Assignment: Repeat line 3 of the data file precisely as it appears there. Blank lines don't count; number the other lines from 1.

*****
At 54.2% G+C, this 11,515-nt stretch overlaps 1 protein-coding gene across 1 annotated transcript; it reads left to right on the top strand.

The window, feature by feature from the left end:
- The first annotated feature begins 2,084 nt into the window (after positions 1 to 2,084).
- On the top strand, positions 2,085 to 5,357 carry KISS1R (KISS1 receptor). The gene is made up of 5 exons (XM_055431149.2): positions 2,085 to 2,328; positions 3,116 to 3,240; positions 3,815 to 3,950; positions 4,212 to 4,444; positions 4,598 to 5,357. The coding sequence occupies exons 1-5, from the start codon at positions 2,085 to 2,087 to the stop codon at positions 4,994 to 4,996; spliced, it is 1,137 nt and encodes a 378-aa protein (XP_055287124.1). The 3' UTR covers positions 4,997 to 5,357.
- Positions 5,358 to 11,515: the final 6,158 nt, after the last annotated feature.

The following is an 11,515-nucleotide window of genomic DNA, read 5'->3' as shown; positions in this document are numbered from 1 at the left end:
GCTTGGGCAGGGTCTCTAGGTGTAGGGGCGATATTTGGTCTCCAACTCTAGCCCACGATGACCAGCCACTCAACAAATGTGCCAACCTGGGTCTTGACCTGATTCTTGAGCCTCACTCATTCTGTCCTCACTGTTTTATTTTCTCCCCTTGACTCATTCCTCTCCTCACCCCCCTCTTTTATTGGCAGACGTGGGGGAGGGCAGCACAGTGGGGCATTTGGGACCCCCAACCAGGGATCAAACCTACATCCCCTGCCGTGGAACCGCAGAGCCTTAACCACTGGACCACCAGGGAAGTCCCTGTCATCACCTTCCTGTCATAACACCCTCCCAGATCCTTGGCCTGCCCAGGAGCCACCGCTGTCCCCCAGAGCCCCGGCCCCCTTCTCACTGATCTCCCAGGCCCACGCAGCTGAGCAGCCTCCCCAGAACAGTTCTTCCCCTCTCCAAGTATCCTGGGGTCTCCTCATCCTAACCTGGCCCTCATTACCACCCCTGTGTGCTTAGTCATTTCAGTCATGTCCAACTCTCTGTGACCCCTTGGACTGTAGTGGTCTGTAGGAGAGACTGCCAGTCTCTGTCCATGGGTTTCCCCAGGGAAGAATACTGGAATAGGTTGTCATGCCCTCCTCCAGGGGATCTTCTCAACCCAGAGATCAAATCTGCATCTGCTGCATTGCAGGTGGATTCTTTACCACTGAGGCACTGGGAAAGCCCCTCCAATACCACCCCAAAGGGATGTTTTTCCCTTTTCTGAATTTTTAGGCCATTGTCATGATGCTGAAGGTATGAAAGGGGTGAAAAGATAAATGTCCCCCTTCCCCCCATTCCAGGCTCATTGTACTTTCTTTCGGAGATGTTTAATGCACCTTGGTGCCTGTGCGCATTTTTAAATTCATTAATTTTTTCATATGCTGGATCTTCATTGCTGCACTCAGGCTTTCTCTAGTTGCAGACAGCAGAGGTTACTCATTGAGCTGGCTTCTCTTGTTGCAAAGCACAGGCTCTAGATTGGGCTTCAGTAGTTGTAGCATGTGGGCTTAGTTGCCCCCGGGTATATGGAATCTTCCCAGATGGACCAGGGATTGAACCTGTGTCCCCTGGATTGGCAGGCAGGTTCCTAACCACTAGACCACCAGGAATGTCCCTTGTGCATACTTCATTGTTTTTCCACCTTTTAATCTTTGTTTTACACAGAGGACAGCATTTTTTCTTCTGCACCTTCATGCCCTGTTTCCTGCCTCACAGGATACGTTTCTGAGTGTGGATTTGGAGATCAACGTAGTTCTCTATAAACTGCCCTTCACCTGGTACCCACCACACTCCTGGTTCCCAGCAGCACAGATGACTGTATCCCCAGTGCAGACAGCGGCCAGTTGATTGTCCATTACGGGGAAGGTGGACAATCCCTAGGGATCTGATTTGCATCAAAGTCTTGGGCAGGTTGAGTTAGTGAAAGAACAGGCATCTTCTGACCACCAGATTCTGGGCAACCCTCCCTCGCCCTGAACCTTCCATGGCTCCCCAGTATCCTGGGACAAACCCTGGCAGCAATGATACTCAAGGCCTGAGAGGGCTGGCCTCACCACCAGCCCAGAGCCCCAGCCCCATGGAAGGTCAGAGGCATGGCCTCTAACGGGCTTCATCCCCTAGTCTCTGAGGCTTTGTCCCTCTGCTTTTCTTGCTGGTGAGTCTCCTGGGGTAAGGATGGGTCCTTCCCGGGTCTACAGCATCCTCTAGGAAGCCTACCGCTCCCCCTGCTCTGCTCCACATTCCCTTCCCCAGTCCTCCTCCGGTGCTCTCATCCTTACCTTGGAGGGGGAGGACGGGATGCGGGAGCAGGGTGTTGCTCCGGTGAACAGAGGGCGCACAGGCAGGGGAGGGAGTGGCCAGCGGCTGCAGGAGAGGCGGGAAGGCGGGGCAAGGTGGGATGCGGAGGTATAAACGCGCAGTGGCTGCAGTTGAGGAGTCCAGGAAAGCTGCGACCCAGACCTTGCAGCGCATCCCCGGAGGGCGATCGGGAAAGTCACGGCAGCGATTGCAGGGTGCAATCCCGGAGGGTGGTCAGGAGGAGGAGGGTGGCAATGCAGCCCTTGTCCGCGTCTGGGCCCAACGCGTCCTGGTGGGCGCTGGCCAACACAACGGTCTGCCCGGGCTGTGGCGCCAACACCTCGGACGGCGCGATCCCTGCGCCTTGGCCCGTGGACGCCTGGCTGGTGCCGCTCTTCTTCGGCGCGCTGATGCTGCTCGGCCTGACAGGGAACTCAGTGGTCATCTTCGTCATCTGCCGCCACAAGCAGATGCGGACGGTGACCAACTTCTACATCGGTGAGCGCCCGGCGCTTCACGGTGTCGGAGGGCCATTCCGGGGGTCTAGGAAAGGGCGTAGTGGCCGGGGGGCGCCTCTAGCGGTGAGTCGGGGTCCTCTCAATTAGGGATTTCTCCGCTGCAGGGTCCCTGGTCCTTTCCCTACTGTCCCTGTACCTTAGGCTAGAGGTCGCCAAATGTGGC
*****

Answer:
- The first annotated feature begins 2,084 nt into the window (after positions 1 to 2,084).